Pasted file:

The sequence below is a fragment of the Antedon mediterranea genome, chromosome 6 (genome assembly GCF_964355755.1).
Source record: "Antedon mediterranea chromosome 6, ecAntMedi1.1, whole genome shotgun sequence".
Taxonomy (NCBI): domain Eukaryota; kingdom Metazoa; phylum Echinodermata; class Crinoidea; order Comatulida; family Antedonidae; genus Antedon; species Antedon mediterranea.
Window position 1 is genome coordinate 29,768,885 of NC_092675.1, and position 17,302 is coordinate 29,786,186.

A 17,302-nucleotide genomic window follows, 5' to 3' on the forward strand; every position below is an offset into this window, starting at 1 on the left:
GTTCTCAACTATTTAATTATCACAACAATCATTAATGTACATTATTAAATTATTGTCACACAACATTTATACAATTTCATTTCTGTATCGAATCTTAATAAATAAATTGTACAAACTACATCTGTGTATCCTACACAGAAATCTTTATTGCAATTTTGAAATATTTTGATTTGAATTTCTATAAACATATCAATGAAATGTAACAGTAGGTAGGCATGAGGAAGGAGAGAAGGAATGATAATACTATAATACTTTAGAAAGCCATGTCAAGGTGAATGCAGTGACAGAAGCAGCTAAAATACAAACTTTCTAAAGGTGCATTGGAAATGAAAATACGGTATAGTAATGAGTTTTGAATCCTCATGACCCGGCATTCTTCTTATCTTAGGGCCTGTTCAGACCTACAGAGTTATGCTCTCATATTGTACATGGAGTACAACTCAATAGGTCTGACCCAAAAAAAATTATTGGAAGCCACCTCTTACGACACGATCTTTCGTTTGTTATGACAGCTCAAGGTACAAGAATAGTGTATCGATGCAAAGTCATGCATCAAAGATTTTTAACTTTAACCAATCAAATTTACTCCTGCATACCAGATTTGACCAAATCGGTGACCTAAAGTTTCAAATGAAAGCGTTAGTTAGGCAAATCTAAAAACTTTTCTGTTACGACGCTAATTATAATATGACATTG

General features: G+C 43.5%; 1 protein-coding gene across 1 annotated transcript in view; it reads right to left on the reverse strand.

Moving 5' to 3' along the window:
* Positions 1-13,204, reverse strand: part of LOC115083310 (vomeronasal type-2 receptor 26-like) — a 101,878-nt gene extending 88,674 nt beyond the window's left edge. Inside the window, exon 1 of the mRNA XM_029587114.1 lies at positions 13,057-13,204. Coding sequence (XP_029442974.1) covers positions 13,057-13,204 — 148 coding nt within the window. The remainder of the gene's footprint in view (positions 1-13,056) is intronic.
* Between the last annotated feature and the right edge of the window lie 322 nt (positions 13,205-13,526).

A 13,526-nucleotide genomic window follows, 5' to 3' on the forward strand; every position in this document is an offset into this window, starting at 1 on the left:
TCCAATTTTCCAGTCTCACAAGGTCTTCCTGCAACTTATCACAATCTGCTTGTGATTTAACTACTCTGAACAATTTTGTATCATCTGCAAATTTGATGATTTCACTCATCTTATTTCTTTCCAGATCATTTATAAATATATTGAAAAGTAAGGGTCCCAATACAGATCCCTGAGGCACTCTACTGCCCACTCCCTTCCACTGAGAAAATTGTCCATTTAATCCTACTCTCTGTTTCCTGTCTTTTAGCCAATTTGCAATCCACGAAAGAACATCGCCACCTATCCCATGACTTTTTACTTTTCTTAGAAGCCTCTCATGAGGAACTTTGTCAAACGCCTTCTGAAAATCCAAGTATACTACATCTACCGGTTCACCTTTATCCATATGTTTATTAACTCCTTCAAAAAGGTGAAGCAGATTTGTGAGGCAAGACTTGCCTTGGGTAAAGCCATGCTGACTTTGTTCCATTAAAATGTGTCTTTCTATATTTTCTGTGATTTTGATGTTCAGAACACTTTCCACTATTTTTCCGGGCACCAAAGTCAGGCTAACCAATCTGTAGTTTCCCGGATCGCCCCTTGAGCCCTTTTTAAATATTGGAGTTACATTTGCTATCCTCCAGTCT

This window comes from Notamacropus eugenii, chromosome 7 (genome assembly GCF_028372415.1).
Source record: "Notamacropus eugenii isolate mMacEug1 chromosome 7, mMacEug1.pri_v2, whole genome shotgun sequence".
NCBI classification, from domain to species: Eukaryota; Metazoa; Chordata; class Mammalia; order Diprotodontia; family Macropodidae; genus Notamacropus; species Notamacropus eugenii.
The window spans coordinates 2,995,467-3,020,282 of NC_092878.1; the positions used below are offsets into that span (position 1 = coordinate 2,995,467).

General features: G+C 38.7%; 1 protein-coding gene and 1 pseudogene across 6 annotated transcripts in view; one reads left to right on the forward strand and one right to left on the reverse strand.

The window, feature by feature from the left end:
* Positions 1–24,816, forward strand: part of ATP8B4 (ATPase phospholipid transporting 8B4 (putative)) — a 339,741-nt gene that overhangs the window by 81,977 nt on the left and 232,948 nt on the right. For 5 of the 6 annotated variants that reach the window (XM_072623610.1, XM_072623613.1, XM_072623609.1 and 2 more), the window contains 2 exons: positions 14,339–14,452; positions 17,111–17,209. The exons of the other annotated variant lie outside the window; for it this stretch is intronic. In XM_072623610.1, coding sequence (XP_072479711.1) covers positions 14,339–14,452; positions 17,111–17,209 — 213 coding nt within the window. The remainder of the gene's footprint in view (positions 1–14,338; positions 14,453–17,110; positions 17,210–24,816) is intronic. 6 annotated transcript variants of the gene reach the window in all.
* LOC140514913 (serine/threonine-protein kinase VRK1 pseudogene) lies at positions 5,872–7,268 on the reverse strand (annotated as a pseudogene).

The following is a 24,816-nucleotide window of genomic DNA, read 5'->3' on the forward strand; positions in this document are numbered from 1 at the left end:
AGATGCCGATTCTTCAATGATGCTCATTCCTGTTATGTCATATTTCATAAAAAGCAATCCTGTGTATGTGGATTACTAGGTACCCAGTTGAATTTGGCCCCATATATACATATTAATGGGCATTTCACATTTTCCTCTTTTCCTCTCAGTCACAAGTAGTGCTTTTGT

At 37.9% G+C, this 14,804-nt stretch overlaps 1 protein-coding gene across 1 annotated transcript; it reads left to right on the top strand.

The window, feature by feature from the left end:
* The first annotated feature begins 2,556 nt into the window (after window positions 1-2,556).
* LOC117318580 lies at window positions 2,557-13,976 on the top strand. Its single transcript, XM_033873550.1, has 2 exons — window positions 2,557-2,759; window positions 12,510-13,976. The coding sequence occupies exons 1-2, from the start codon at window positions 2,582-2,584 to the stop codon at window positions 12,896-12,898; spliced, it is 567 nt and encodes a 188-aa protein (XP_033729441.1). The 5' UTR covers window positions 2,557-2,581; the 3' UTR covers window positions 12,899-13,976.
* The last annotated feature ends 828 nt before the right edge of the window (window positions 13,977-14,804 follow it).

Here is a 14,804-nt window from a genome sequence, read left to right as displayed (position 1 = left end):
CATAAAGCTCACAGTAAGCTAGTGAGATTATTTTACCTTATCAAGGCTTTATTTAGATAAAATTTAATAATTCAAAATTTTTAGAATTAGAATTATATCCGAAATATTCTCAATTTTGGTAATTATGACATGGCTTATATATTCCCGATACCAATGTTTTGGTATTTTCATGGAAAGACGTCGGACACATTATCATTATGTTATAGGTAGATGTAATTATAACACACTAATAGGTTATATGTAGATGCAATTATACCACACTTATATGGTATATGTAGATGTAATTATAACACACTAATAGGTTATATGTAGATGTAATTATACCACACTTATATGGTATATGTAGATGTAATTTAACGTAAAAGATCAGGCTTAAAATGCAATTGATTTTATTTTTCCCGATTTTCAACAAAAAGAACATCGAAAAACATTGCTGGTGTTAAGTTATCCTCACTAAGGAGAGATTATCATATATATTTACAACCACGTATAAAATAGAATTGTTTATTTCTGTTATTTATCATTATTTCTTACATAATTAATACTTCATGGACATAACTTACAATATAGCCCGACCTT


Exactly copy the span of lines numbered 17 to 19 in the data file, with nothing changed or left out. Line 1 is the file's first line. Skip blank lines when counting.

General features: G+C 38.7%; 1 protein-coding gene and 1 pseudogene across 6 annotated transcripts in view; one reads left to right on the forward strand and one right to left on the reverse strand.

The window, feature by feature from the left end:
* Positions 1–24,816, forward strand: part of ATP8B4 (ATPase phospholipid transporting 8B4 (putative)) — a 339,741-nt gene that overhangs the window by 81,977 nt on the left and 232,948 nt on the right. For 5 of the 6 annotated variants that reach the window (XM_072623610.1, XM_072623613.1, XM_072623609.1 and 2 more), the window contains 2 exons: positions 14,339–14,452; positions 17,111–17,209. The exons of the other annotated variant lie outside the window; for it this stretch is intronic. In XM_072623610.1, coding sequence (XP_072479711.1) covers positions 14,339–14,452; positions 17,111–17,209 — 213 coding nt within the window. The remainder of the gene's footprint in view (positions 1–14,338; positions 14,453–17,110; positions 17,210–24,816) is intronic. 6 annotated transcript variants of the gene reach the window in all.